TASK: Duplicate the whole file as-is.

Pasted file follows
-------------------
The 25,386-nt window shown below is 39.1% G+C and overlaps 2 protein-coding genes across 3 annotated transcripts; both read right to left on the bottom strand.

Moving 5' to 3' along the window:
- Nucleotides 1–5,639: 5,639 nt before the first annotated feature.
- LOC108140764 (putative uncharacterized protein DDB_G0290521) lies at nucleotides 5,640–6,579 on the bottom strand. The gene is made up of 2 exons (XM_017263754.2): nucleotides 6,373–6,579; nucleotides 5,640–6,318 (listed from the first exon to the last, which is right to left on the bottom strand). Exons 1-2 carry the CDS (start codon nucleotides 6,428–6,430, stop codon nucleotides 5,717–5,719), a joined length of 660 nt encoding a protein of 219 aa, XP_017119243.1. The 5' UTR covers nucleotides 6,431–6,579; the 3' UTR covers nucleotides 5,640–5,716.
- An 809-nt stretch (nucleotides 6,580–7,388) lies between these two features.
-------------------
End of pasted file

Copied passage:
The 25,386-nt window shown below is 39.1% G+C and overlaps 2 protein-coding genes across 3 annotated transcripts; both read right to left on the bottom strand.

Moving 5' to 3' along the window:
- Nucleotides 1–5,639: 5,639 nt before the first annotated feature.
- LOC108140764 (putative uncharacterized protein DDB_G0290521) lies at nucleotides 5,640–6,579 on the bottom strand. The gene is made up of 2 exons (XM_017263754.2): nucleotides 6,373–6,579; nucleotides 5,640–6,318 (listed from the first exon to the last, which is right to left on the bottom strand). Exons 1-2 carry the CDS (start codon nucleotides 6,428–6,430, stop codon nucleotides 5,717–5,719), a joined length of 660 nt encoding a protein of 219 aa, XP_017119243.1. The 5' UTR covers nucleotides 6,431–6,579; the 3' UTR covers nucleotides 5,640–5,716.
- An 809-nt stretch (nucleotides 6,580–7,388) lies between these two features.